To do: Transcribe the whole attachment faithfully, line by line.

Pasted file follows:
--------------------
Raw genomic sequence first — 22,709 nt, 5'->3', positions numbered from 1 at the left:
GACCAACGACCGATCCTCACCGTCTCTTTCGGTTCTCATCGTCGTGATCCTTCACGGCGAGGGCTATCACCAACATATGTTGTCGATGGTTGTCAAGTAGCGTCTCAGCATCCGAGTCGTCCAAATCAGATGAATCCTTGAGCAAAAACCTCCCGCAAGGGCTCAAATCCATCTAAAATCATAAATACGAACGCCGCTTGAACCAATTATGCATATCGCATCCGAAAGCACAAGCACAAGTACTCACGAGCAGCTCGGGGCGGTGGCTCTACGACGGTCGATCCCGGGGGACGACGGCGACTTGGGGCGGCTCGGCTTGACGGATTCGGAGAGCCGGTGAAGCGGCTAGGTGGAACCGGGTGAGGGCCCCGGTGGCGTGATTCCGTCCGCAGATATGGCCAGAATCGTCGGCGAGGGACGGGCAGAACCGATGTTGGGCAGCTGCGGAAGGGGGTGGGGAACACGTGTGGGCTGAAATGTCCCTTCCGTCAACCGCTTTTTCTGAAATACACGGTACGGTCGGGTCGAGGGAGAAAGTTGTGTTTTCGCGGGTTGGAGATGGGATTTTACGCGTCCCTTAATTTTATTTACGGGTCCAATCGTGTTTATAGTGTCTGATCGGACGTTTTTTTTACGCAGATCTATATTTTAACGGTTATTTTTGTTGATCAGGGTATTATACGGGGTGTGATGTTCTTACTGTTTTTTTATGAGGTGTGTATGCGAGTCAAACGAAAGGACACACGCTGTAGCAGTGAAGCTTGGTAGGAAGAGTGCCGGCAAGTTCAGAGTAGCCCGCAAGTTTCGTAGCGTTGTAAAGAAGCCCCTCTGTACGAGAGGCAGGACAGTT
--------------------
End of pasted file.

Raw genomic sequence first — 22,709 nt, 5'->3', positions numbered from 1 at the left:
GACCAACGACCGATCCTCACCGTCTCTTTCGGTTCTCATCGTCGTGATCCTTCACGGCGAGGGCTATCACCAACATATGTTGTCGATGGTTGTCAAGTAGCGTCTCAGCATCCGAGTCGTCCAAATCAGATGAATCCTTGAGCAAAAACCTCCCGCAAGGGCTCAAATCCATCTAAAATCATAAATACGAACGCCGCTTGAACCAATTATGCATATCGCATCCGAAAGCACAAGCACAAGTACTCACGAGCAGCTCGGGGCGGTGGCTCTACGACGGTCGATCCCGGGGGACGACGGCGACTTGGGGCGGCTCGGCTTGACGGATTCGGAGAGCCGGTGAAGCGGCTAGGTGGAACCGGGTGAGGGCCCCGGTGGCGTGATTCCGTCCGCAGATATGGCCAGAATCGTCGGCGAGGGACGGGCAGAACCGATGTTGGGCAGCTGCGGAAGGGGGTGGGGAACACGTGTGGGCTGAAATGTCCCTTCCGTCAACCGCTTTTTCTGAAATACACGGTACGGTCGGGTCGAGGGAGAAAGTTGTGTTTTCGCGGGTTGGAGATGGGATTTTACGCGTCCCTTAATTTTATTTACGGGTCCAATCGTGTTTATAGTGTCTGATCGGACGTTTTTTTTACGCAGATCTATATTTTAACGGTTATTTTTGTTGATCAGGGTATTATACGGGGTGTGATGTTCTTACTGTTTTTTTATGAGGTGTGTATGCGAGTCAAACGAAAGGACACACGCTGTAGCAGTGAAGCTTGGTAGGAAGAGTGCCGGCAAGTTCAGAGTAGCCCGCAAGTTTCGTAGCGTTGTAAAGAAGCCCCTCTGTACGAGAGGCAGGACAGTT